Monday, September 23, 2002

Stock Options

Fortune has a silly article on options, arguing that they should go to more rank and file employees because "ownership creates a sense of belonging, an egalitarian meritocracy that makes a difference every day on the job." This is even more asanine than it looks on its face -- earlier the article argues (sensibly) that options should be expensed and benchmarked against broader indices.

Options should be expensed because they're expenses--they dilute ownership and thus reduce earnings per share, which is what expenses do (curse them!) They should also be tied to indices because you want to reward relative, not absolute, performance. Rewarding a lucky dud in a boom is as bad as punishing an unlucky star in a bust. But at this stage, what with all the expensing and indexing, you might as well hand out equity, because options are behaving in almost the same way (and equity has the added benefit of not making volatility more valuable).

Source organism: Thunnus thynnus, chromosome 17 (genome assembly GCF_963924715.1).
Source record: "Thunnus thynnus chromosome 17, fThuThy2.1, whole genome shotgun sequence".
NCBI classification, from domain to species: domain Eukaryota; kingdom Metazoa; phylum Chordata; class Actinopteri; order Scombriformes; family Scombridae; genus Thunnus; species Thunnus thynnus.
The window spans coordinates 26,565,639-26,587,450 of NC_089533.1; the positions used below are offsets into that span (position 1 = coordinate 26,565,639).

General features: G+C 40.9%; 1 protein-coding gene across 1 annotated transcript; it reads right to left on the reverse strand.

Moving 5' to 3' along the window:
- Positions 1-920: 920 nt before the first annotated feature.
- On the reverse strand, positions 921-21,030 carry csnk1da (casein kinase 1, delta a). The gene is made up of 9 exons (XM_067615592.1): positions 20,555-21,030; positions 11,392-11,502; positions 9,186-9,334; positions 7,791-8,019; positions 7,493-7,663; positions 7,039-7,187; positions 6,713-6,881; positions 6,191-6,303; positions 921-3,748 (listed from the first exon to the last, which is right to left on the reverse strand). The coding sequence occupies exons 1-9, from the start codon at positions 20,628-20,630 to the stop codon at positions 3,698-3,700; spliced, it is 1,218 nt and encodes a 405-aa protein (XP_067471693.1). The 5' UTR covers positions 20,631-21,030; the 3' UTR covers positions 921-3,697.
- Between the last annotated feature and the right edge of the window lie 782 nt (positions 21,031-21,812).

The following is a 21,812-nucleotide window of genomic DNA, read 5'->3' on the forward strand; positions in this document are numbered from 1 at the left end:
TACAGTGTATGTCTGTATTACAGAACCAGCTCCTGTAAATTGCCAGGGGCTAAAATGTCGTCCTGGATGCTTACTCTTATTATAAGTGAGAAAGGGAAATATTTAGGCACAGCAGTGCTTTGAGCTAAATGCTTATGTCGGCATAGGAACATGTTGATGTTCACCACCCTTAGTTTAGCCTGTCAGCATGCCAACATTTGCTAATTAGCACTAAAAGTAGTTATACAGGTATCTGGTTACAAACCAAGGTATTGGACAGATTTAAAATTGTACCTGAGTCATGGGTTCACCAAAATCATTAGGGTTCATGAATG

So why shouldn't options be given to the rank and file? Firstly, these new expensed options are going to replace some salary, and many rank and file employees may prefer cash now instead of (dubious) options in the future. Most importantly, if CEOs are largely at market's mercy with respect to how their company performs, regular employees are even more so. The average baggage handler at Southwest knows that his performance on the job has no bearing on the company's stock price, and therefore the value of his options. The motivating effect option based compensation has on his is zero, in that it utterly fails to tie his actions to his rewards. As soon as United's employee/owners finish striking, it'd be nice to ask them about their sense of corporate solidarity.

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